All these data, when combined, can really reflect on the life-style of the people living at the house. Proper data mining can confirm their activities, habits and preferences etc. These data can be as powerful and informative as the data used by Google to display personalized advertisements to the users. Utility companies can mimic what Google does and push the required advertisements to the users.
Mode of advertisement
Most of the smart appliances come with an LCD display panels and that can be a potential placeholder for advertisement. Even though initially it would look like a bit of clutter, but it will take a few days only to get acquainted to, just like we are accustomed with advertisements on Google search page. And advertisements are not all evil. They can contain interesting information, tips, discounts etc. and also ensure a lot of saving for the customers in their utility bills.
Another interesting advertisement cocktail can be mixing the electrical usage data with that of an online advertiser like Google. In the smart grid era, the household can be identified by some unique IP address. When anyone from the home uses Google search, Google tracks the search tags originating from that IP and selects advertisements accordingly. If Google is provided with the electricity consumption info and smart appliance usage info originating from the same IP address, then the combined data will be even more informative to select proper advertisements for the users. So if you have an old air conditioner that has lower energy star rating (means consumes a lot of energy) and you do a Google search for 'How to reduce my electricity bill', then Google not only can put an ad of latest energy efficient AC in the web pages you visit, but also can customize the ad to display how much money you would save monthly if you use the new AC instead of the one installed at your home.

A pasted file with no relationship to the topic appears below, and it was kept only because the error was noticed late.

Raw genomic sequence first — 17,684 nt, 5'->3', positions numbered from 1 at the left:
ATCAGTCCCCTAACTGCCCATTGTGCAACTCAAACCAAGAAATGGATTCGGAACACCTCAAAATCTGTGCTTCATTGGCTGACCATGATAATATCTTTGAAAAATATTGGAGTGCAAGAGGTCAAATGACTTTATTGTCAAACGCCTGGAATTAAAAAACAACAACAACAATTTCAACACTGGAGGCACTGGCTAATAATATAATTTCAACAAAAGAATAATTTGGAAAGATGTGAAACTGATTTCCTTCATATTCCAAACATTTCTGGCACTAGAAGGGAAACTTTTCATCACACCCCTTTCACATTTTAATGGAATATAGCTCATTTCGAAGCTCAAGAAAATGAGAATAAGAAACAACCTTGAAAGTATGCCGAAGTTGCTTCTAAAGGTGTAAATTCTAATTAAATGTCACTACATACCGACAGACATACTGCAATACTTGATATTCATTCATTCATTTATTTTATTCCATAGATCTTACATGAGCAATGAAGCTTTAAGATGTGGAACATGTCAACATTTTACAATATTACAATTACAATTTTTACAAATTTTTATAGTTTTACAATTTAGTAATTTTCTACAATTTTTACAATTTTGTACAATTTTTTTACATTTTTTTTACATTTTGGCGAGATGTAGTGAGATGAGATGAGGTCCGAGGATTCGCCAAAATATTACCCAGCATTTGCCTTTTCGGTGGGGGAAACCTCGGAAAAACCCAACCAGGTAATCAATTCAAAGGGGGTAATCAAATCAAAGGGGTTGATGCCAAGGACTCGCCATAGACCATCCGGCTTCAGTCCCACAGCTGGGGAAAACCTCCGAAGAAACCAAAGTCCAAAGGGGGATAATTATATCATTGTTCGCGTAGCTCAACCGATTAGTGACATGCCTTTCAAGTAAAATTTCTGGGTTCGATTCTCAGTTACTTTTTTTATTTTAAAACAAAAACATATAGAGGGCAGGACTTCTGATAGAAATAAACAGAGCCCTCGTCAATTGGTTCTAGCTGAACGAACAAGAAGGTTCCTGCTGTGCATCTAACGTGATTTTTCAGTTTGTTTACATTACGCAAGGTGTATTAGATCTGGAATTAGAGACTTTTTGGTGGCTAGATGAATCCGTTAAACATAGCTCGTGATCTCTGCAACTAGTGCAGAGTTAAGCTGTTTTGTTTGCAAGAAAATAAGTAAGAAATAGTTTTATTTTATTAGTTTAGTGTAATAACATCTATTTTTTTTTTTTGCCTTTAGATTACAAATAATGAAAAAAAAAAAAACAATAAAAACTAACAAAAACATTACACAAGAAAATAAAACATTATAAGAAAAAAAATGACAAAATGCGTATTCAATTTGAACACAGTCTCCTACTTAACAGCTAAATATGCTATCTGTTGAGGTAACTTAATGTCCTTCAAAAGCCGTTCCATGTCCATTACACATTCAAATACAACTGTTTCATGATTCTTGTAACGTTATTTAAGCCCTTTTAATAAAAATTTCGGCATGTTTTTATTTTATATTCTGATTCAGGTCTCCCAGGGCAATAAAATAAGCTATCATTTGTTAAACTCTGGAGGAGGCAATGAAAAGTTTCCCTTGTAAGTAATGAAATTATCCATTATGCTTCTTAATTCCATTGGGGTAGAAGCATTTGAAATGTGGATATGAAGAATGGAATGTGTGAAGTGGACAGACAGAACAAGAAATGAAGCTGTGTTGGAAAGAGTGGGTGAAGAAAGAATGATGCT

A good number of customer surveys on smart grid security reveal that the customers are skeptical of such intelligent monitoring devices, which transmit power usage information to the utility as frequently as every few minutes. These data can seriously compromise the privacy of the customer and can make them vulnerable to burglars, annoying marketers, insurance companies, and civil litigation's. A comprehensive report on smart grid privacy released by the National Institute of Standards and Technology (NIST) compiles a list of scenarios that consumers fear if their energy data got into the wrong hands. To preserve the privacy of the customers, some researchers have suggested sending anonymous power usage information to the utilities. Many of these similar security issues are already addressed in different domains of internet applications. That experience coupled with suitable cyber security laws will enormously help us build a secure and smarter grid.